Wind power on Fair Isle

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A good example of a site where wind power has been put to good effect is Fair Isle, an isolated island in the North Sea north of the Scottish mainland.48 Until recently, the population of 70 people depended on coal and oil for heat, petrol for vehicles and diesel for electricity generation. A 50-kW wind generator was installed in 1982 to generate electricity from the persistent strong winds of average speed over 8 m s-1 (29 km h-1 or 18 mph). The electricity is available for a wide variety of purposes; at a relatively high price for lighting and electronic devices and at a lower price controlled amounts are available (wind permitting) for comfort heat and water heating. At the frequent periods of excessive wind further heat is available for heating glasshouses and a small swimming pool. Electronic control coupled with rapid switching enables loads to be matched to the available supply. An electric vehicle has been charged from the system to illustrate a further use for the energy.

With the installation of the wind generator, which now supplies over 90% of the island's electricity, electricity consumption has risen about fourfold and the average electricity costs have fallen from 13p per kWh to 4p per kWh. A second wind turbine of 100 kW capacity was installed in 1996/7 to meet increasing demand and to improve wind capture.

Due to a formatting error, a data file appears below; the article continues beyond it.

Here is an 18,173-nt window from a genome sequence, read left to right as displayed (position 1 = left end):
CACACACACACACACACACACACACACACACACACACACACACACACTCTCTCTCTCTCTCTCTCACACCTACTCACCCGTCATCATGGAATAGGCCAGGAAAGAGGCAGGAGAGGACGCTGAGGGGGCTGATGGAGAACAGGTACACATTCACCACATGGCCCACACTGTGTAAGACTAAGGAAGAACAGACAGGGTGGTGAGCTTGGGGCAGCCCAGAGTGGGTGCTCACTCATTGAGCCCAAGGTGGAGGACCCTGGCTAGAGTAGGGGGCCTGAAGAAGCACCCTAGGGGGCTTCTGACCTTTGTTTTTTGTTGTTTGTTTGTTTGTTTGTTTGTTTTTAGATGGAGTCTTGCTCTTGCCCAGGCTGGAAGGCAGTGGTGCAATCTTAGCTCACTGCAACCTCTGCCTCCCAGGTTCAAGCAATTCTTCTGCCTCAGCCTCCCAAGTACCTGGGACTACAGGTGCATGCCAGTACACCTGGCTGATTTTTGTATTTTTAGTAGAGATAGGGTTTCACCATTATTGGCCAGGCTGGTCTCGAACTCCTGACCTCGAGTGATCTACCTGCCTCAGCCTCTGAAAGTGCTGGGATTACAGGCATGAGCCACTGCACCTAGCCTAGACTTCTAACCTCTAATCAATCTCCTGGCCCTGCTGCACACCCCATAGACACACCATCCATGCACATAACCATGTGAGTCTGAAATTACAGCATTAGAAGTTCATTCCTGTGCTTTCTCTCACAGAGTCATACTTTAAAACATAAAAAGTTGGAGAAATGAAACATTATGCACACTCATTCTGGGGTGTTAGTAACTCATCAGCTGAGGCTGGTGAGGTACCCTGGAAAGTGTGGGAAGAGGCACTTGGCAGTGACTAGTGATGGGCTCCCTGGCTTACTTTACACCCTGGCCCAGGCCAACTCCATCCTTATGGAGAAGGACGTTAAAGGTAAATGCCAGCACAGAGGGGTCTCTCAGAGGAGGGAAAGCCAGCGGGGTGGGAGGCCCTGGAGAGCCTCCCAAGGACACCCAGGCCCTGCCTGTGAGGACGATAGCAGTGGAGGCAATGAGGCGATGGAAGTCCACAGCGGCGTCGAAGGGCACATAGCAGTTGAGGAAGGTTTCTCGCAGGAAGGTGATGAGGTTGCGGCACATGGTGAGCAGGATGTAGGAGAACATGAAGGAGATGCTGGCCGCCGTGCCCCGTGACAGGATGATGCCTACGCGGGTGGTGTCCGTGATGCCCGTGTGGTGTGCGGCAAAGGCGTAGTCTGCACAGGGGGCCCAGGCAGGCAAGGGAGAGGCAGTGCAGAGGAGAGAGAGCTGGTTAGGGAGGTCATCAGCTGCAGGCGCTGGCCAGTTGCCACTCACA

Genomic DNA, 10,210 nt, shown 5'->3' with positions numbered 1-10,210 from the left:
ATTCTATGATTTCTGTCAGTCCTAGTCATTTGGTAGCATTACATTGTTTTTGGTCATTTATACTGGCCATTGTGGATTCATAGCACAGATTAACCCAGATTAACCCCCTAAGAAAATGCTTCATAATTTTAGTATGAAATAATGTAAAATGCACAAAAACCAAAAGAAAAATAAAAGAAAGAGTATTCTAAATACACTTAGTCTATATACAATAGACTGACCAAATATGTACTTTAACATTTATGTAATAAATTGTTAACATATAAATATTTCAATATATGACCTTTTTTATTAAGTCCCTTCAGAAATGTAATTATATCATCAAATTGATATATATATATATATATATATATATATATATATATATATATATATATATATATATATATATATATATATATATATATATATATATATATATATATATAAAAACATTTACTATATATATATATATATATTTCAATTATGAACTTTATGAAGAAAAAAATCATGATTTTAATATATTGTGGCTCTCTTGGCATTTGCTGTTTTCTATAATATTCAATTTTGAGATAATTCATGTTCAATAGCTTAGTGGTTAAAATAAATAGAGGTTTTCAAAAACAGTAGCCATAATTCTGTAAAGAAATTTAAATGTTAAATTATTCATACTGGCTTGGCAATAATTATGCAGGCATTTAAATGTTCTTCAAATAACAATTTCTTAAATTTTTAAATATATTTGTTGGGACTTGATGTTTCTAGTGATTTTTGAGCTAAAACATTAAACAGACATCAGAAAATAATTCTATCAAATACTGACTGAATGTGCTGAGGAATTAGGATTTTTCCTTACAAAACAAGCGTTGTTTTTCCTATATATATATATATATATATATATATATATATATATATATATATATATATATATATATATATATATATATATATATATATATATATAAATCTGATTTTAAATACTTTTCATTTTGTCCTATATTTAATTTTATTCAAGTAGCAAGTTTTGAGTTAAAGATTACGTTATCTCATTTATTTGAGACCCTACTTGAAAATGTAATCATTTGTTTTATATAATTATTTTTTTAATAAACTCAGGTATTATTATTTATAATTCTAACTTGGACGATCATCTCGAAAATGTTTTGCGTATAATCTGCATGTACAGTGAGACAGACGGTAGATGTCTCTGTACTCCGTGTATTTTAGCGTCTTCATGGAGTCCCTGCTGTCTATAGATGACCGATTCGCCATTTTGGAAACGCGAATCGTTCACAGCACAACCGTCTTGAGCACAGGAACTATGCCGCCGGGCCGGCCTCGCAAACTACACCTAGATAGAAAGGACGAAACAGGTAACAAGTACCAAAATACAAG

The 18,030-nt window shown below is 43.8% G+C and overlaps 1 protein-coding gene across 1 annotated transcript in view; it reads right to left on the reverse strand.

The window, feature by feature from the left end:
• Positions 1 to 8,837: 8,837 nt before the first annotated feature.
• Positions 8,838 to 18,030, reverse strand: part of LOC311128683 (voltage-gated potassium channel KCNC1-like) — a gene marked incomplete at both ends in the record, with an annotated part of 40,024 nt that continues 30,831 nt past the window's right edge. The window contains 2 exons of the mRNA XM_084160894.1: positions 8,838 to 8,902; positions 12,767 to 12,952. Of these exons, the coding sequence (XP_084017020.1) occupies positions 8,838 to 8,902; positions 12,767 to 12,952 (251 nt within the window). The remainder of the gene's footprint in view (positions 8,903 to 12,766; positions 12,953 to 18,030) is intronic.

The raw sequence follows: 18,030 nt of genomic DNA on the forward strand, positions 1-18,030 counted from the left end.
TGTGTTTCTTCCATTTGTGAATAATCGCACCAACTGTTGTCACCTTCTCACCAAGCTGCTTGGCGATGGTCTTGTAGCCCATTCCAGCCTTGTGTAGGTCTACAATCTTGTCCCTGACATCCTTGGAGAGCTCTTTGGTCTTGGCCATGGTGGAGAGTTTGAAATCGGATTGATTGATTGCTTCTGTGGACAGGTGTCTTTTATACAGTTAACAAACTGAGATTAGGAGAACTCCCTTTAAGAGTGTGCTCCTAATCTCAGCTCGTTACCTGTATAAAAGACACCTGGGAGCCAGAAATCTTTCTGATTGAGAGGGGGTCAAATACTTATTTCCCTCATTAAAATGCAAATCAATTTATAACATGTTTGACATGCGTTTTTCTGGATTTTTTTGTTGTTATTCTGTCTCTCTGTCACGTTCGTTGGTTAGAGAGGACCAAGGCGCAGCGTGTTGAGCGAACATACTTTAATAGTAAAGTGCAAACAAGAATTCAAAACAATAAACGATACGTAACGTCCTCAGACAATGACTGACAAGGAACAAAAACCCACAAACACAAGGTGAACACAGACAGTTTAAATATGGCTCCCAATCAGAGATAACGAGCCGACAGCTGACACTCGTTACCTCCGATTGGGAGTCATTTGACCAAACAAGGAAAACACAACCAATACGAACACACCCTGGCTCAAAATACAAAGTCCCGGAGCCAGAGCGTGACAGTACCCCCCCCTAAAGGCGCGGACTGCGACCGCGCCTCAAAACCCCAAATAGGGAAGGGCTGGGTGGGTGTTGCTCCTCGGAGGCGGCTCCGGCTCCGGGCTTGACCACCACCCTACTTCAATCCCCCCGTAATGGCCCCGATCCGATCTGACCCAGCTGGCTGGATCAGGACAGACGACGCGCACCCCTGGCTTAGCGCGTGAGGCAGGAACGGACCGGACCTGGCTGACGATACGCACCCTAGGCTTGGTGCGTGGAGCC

of installed capacity ranks as fourth in the world in wind generation. By 2050 under the IEA BLUE Map scenario, 12% of global electricity is projected to be provided from wind energy.

Wind energy is also particularly suitable for the generation of electricity at isolated sites to which the transmission costs of electricity from other sources would be unacceptable. Because of the wind's intermittency, some storage of electricity or some back-up means of generation has to be provided as well. The installation on Fair Isle (see box) is a good example of an efficient and versatile system. Small wind turbines also provide an ideal means for charging batteries in isolated locations; for instance, about 100 000 are in use by Mongolian herdsmen. Wind energy is often also an ideal source for water pumps - over 1 million small wind machines are used for this purpose worldwide.47

In the longer term it can be envisaged that wind generation could expand into areas remote from direct electrical connection providing an effective means for energy storage can be developed (for instance, using hydrogen; more of that possibility later in the chapter).

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Renewable Energy 101

Renewable Energy 101

Renewable energy is energy that is generated from sunlight, rain, tides, geothermal heat and wind. These sources are naturally and constantly replenished, which is why they are deemed as renewable. The usage of renewable energy sources is very important when considering the sustainability of the existing energy usage of the world. While there is currently an abundance of non-renewable energy sources, such as nuclear fuels, these energy sources are depleting. In addition to being a non-renewable supply, the non-renewable energy sources release emissions into the air, which has an adverse effect on the environment.

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